PAUSE FOR THOUGHT

# PAUSE FOR THOUGHT

## PAUSE FOR THOUGHT

- - - - - - - - - - - - - - - - - - - - - - - - - - - E N D - - - - - - - - - - - - - - - - - - - - - - - - - - -
##### Presentation Transcript

1. PAUSE FOR THOUGHT • Think of something you recently purchased. How much did it cost? What are some of the things that contribute to the product’s price? BMI3C Unit 7

2. PRICING

3. DETERMINING THE PRICE • Two key factors to determining the price of an item • the cost of doing business • the profit the company wants to make BMI3C Unit 7

4. DETERMINING THE PRICE • The HMV Scenario • HMV charges \$29.99 for a DVD • Expectations: • HMV expects customers to pay \$29.99 plus taxes to own DVD BMI3C Unit 7

5. DETERMINING THE PRICE • The HMV Scenario • HMV charges \$29.99 for a DVD • Expectations: • customers expect to pay \$29.99 plus taxes to own DVD, since most cost that amount BMI3C Unit 7

6. DETERMINING THE PRICE • The HMV Scenario • HMV charges \$29.99 for a DVD • Expectations: • HMV paid less than \$29.99 for the DVD, added an amount to get to that figure – markup BMI3C Unit 7

7. DETERMINING THE PRICE • The HMV Scenario • HMV charges \$29.99 for a DVD • Expectations: • HMV uses the markup for salaries, rent, other expenses–margin BMI3C Unit 7

8. DETERMINING THE PRICE • The HMV Scenario • HMV charges \$29.99 for a DVD • Expectations: • HMV gets to keep the money left after all expenses have been paid – profit BMI3C Unit 7

9. DETERMINING THE PRICE • The HMV Scenario • HMV charges \$29.99 for a DVD • Expectations: • The DVD costs the manufacturer less to make than what they charge HMV BMI3C Unit 7

10. DETERMINING THE PRICE • The HMV Scenario • HMV charges \$29.99 for a DVD • Expectations: • The manufacturer uses that money to pay for factory, materials, salaries... BMI3C Unit 7

11. DETERMINING THE PRICE • The HMV Scenario • HMV charges \$29.99 for a DVD • Expectations: • Money left over is theirs to keep (profit) BMI3C Unit 7

12. DETERMINING THE PRICE • The HMV Scenario • HMV charges \$29.99 for a DVD • Expectations: • The makers of the materials used in DVD production sell items for more than they cost BMI3C Unit 7

13. DETERMINING THE PRICE • When price becomes part of the marketing mix, other things need to be taken into account: • laws & pricing regulations • competition’s pricing • the positioning of the product • consumer demand... BMI3C Unit 7

14. DETERMINING THE PRICE • Important Terms • MARKUP • A percentage of the cost of an item added to cover expenses and make a profit BMI3C Unit 7

15. DETERMINING THE PRICE • Important Terms • MARKUP • ie. for a \$20 item, if customer pays \$30 (\$10 markup): • markup 10 • –––––– = % ––– = 50% • cost to retailer 20 BMI3C Unit 7

16. DETERMINING THE PRICE • Important Terms • MARGIN • The percentage of the price charged for the item which is not used to pay for the cost of the item BMI3C Unit 7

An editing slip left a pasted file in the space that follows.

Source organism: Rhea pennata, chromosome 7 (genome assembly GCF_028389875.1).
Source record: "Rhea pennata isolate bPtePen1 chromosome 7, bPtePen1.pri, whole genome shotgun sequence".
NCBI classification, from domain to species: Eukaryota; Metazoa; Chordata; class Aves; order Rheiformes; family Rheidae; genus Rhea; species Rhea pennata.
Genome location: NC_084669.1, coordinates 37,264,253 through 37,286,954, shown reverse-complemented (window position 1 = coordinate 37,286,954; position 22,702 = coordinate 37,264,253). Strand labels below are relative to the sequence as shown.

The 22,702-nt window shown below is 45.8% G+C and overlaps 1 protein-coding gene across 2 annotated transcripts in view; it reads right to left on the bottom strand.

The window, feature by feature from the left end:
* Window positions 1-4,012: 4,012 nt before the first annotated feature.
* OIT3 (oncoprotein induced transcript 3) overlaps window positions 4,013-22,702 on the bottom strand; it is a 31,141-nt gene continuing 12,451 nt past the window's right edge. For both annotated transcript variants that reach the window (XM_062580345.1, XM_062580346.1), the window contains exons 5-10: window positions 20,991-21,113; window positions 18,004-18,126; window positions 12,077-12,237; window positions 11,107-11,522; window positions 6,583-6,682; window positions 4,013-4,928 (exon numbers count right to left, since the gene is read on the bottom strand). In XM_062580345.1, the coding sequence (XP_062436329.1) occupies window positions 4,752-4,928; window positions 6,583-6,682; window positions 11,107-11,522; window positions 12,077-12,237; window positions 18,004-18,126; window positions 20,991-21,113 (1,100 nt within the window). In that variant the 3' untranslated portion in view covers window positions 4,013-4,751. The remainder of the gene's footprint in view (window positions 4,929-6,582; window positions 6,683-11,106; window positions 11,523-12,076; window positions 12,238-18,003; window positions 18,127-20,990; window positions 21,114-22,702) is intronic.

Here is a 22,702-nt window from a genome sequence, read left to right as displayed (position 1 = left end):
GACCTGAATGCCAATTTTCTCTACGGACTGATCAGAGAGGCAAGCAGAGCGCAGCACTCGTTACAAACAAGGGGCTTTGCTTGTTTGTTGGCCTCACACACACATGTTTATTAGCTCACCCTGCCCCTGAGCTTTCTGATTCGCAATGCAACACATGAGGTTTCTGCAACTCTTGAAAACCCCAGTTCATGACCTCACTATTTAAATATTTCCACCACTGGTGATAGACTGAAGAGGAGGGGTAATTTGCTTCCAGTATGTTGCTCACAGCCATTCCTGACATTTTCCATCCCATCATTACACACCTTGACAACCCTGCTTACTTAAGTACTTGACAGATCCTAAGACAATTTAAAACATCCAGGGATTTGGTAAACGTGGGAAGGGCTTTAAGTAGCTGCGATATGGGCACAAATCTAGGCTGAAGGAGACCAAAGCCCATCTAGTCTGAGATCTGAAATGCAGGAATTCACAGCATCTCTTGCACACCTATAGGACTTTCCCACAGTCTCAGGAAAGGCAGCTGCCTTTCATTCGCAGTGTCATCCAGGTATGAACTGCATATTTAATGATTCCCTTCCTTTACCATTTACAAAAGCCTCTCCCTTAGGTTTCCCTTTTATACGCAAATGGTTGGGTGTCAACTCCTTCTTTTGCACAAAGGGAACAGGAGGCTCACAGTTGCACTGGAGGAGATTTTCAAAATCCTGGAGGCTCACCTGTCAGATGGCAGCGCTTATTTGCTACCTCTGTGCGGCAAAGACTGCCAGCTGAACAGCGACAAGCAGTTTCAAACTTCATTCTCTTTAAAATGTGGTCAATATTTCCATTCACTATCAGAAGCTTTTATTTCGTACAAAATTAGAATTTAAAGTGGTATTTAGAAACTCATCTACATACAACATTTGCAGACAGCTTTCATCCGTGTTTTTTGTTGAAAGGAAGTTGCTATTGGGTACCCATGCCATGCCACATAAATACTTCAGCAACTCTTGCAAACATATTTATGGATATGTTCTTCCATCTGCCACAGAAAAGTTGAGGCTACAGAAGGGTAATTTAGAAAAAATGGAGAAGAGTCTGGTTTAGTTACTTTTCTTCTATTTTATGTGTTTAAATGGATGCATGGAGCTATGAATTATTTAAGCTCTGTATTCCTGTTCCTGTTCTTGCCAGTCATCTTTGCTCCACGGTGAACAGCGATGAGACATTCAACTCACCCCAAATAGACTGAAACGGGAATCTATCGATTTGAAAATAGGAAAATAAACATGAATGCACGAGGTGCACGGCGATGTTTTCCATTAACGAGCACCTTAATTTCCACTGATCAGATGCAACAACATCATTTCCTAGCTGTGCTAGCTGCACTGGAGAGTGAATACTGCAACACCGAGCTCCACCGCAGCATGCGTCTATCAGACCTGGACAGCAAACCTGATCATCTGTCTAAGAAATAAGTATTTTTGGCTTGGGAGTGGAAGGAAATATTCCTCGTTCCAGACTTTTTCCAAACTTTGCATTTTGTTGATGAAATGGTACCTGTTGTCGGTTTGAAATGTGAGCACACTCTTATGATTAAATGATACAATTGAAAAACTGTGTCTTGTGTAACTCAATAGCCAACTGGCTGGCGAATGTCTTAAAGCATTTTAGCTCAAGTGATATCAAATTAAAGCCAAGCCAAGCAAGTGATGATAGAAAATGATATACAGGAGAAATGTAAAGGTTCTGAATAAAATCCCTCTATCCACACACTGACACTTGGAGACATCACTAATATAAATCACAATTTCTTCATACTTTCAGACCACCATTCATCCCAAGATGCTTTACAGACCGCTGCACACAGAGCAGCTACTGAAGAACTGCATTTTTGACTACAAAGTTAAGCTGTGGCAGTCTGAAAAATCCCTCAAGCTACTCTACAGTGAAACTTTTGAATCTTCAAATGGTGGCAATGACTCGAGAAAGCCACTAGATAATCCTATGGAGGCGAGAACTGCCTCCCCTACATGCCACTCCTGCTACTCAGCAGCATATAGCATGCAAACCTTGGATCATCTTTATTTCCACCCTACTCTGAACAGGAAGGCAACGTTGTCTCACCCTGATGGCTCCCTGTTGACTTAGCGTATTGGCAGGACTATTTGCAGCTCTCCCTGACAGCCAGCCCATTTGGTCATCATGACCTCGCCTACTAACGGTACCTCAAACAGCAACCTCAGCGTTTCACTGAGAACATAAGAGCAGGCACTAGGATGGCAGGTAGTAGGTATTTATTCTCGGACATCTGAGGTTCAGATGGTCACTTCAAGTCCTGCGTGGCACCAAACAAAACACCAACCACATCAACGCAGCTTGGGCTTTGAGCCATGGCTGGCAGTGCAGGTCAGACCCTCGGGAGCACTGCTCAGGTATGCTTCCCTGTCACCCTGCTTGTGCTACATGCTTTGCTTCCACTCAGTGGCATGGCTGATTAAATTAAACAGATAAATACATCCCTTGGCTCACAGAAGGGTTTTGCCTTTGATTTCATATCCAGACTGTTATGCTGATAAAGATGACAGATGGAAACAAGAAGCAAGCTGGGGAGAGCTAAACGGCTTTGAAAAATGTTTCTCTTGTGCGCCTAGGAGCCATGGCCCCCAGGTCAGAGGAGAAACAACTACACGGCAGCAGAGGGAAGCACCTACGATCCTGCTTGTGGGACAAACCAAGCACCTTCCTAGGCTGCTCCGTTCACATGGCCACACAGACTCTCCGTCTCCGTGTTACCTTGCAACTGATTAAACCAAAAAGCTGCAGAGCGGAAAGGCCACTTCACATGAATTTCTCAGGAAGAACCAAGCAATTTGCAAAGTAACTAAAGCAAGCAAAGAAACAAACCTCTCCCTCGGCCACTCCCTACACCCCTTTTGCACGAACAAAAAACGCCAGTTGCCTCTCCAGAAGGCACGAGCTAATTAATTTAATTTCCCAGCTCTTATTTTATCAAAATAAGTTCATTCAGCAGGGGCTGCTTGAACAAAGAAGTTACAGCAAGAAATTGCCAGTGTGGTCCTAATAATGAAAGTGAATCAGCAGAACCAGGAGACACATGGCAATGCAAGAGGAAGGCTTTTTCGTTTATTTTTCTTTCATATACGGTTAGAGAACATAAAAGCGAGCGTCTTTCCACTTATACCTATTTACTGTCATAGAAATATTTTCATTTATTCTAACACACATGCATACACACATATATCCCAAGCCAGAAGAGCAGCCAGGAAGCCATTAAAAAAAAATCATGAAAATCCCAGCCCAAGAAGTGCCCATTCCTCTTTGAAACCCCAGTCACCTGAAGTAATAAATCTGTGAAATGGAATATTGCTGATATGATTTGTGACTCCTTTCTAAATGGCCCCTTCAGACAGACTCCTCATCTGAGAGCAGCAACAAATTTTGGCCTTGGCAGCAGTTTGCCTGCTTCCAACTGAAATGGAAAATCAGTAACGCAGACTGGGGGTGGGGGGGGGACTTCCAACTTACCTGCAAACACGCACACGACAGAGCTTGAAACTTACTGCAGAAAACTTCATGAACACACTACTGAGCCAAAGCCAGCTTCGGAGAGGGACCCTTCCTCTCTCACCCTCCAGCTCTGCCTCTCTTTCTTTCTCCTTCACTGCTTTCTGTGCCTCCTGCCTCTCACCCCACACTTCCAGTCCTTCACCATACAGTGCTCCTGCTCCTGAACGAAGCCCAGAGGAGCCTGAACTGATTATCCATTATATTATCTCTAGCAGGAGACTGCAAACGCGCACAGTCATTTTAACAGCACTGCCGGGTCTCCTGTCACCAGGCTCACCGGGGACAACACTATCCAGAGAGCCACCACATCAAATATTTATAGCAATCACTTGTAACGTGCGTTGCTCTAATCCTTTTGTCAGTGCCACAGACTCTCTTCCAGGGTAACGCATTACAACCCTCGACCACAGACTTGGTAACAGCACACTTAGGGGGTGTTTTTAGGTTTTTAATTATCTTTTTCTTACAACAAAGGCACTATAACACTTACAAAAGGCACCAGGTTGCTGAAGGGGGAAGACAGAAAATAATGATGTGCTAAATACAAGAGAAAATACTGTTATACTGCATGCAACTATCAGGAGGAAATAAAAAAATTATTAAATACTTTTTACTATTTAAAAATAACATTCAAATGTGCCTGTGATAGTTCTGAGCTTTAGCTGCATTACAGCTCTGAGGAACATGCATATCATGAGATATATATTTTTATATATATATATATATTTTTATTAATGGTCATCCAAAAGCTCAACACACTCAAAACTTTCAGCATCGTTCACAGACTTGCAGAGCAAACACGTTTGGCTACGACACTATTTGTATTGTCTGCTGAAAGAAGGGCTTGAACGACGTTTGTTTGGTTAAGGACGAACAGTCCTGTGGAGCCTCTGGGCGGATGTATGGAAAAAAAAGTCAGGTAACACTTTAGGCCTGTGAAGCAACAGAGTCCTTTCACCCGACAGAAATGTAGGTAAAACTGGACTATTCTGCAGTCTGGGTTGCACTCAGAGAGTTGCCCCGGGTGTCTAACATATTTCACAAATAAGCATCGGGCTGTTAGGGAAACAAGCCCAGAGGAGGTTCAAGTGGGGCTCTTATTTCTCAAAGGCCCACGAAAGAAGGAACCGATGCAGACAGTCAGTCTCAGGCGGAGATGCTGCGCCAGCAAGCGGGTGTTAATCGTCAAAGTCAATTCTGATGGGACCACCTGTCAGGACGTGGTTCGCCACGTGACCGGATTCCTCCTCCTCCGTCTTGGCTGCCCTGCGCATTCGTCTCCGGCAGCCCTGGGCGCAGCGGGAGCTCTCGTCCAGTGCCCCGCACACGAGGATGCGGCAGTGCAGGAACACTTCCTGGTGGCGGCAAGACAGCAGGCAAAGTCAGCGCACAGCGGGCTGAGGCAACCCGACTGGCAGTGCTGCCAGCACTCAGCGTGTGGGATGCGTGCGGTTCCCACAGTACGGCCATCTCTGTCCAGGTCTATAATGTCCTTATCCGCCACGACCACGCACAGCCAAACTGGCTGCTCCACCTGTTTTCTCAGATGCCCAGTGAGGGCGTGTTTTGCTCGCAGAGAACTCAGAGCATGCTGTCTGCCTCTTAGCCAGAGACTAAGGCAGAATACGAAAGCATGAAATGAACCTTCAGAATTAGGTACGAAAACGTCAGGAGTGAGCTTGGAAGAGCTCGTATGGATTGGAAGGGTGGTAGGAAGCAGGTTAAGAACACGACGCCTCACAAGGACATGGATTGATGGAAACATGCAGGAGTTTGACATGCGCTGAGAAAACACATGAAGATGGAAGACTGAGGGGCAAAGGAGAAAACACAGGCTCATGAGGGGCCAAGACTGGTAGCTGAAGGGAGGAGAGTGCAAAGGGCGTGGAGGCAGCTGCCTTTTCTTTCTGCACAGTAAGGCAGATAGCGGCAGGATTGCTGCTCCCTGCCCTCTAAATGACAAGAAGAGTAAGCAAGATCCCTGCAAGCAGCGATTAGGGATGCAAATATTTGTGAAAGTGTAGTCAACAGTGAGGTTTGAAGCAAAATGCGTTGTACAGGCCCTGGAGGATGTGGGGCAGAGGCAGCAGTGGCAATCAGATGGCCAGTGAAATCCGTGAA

17. DETERMINING THE PRICE • Important Terms • MARGIN • ie. for a \$20 item, if customer pays \$30 (\$10 markup): • markup 10 • ––––––––– = % ––– = 33.3% • selling price 30 BMI3C Unit 7

18. DETERMINING THE PRICE • Important Terms • PROFIT • Money left over after all expenses have been paid. • business • profit = markup - • expenses BMI3C Unit 7

19. BREAK-EVEN ANALYSIS • The first step in calculating price is to calculate how many items need to be sold at a given price to cover costs. Break-even analysis calculates the break-even point, the point at which profit starts. BMI3C Unit 7

20. BREAK-EVEN ANALYSIS • Variable Costs • costs directly dependent on the quantity of good/services sold ie. a hairstylist uses 30¢ of shampoo on each client (more clients means more shampoo used) BMI3C Unit 7

21. BREAK-EVEN ANALYSIS • Fixed Costs • costs which are constant, regardless of products or other variables • usually remain the same for an extended period of time • rent, salaries, utilities, etc. BMI3C Unit 7

22. BREAK-EVEN ANALYSIS • Gross Profit • the selling price minus the variable costs • money left over after variable costs have been paid BMI3C Unit 7

23. BREAK-EVEN POINT • The number of units that need to be sold to cover costs • BEP = fixed costs ÷ gross profit • (leave half a page for diagram from the top of page 249) BMI3C Unit 7

24. BREAK-EVEN POINT • In the example from the text: • Var. costs for making bear: \$3 per bear • Selling price: \$18 Fixed cost: \$150,000 • GP = SP – VC • GP = 18 – 3 = 15 • BEP = fixed costs ÷ gross profit • BEP = 150,000 ÷ 15 = 10,000 BMI3C Unit 7

25. BREAK-EVEN POINT • Is this viable? If not, they can: • ↓ variable costs to ↑ gross profit (and lower BEP) • ↑ selling price to ↑ gross profit (and lower BEP) BMI3C Unit 7

26. BREAK-EVEN POINT • ↓ selling price, ↑ demand, higher sales = reach the BEP sooner • ↑ sales costs (ads, promos) to try to ↑ demand, resulting in ↑ sales = reach the BEP sooner • ↓ fixed costs to reduce BEP BMI3C Unit 7